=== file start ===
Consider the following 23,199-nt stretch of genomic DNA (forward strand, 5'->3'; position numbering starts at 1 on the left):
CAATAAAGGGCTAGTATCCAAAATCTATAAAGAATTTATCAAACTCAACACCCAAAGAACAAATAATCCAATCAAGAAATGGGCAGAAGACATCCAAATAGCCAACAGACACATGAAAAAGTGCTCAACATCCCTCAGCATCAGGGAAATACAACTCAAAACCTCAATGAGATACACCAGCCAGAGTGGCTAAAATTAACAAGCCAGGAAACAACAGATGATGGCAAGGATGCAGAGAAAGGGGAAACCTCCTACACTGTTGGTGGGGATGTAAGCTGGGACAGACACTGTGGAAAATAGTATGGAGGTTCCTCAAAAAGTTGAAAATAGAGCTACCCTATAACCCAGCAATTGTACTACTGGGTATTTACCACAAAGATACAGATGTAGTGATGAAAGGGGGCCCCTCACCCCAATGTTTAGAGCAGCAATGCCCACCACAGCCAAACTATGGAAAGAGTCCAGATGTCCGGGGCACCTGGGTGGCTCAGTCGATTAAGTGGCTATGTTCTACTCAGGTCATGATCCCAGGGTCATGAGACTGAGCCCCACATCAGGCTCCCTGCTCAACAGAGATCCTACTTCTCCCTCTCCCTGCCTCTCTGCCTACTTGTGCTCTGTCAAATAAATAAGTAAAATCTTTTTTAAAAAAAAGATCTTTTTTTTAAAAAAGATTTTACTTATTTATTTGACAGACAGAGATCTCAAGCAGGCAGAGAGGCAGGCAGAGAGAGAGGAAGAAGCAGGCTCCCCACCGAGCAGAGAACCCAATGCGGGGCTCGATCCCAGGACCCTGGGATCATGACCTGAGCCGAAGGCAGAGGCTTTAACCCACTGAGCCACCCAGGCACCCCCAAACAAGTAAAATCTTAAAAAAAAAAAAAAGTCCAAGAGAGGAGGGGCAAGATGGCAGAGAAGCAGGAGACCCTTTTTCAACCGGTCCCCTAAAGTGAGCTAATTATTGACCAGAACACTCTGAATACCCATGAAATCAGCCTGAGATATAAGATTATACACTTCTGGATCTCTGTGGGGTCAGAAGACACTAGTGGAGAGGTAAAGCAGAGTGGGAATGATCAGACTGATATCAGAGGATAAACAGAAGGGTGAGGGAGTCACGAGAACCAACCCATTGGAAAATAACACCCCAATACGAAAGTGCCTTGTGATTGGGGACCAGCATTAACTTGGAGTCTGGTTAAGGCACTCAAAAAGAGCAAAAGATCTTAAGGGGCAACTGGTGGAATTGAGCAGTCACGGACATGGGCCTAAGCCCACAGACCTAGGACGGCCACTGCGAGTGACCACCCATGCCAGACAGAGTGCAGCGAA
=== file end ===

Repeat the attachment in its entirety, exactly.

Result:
Consider the following 23,199-nt stretch of genomic DNA (forward strand, 5'->3'; position numbering starts at 1 on the left):
CAATAAAGGGCTAGTATCCAAAATCTATAAAGAATTTATCAAACTCAACACCCAAAGAACAAATAATCCAATCAAGAAATGGGCAGAAGACATCCAAATAGCCAACAGACACATGAAAAAGTGCTCAACATCCCTCAGCATCAGGGAAATACAACTCAAAACCTCAATGAGATACACCAGCCAGAGTGGCTAAAATTAACAAGCCAGGAAACAACAGATGATGGCAAGGATGCAGAGAAAGGGGAAACCTCCTACACTGTTGGTGGGGATGTAAGCTGGGACAGACACTGTGGAAAATAGTATGGAGGTTCCTCAAAAAGTTGAAAATAGAGCTACCCTATAACCCAGCAATTGTACTACTGGGTATTTACCACAAAGATACAGATGTAGTGATGAAAGGGGGCCCCTCACCCCAATGTTTAGAGCAGCAATGCCCACCACAGCCAAACTATGGAAAGAGTCCAGATGTCCGGGGCACCTGGGTGGCTCAGTCGATTAAGTGGCTATGTTCTACTCAGGTCATGATCCCAGGGTCATGAGACTGAGCCCCACATCAGGCTCCCTGCTCAACAGAGATCCTACTTCTCCCTCTCCCTGCCTCTCTGCCTACTTGTGCTCTGTCAAATAAATAAGTAAAATCTTTTTTAAAAAAAAGATCTTTTTTTTAAAAAAGATTTTACTTATTTATTTGACAGACAGAGATCTCAAGCAGGCAGAGAGGCAGGCAGAGAGAGAGGAAGAAGCAGGCTCCCCACCGAGCAGAGAACCCAATGCGGGGCTCGATCCCAGGACCCTGGGATCATGACCTGAGCCGAAGGCAGAGGCTTTAACCCACTGAGCCACCCAGGCACCCCCAAACAAGTAAAATCTTAAAAAAAAAAAAAAGTCCAAGAGAGGAGGGGCAAGATGGCAGAGAAGCAGGAGACCCTTTTTCAACCGGTCCCCTAAAGTGAGCTAATTATTGACCAGAACACTCTGAATACCCATGAAATCAGCCTGAGATATAAGATTATACACTTCTGGATCTCTGTGGGGTCAGAAGACACTAGTGGAGAGGTAAAGCAGAGTGGGAATGATCAGACTGATATCAGAGGATAAACAGAAGGGTGAGGGAGTCACGAGAACCAACCCATTGGAAAATAACACCCCAATACGAAAGTGCCTTGTGATTGGGGACCAGCATTAACTTGGAGTCTGGTTAAGGCACTCAAAAAGAGCAAAAGATCTTAAGGGGCAACTGGTGGAATTGAGCAGTCACGGACATGGGCCTAAGCCCACAGACCTAGGACGGCCACTGCGAGTGACCACCCATGCCAGACAGAGTGCAGCGAA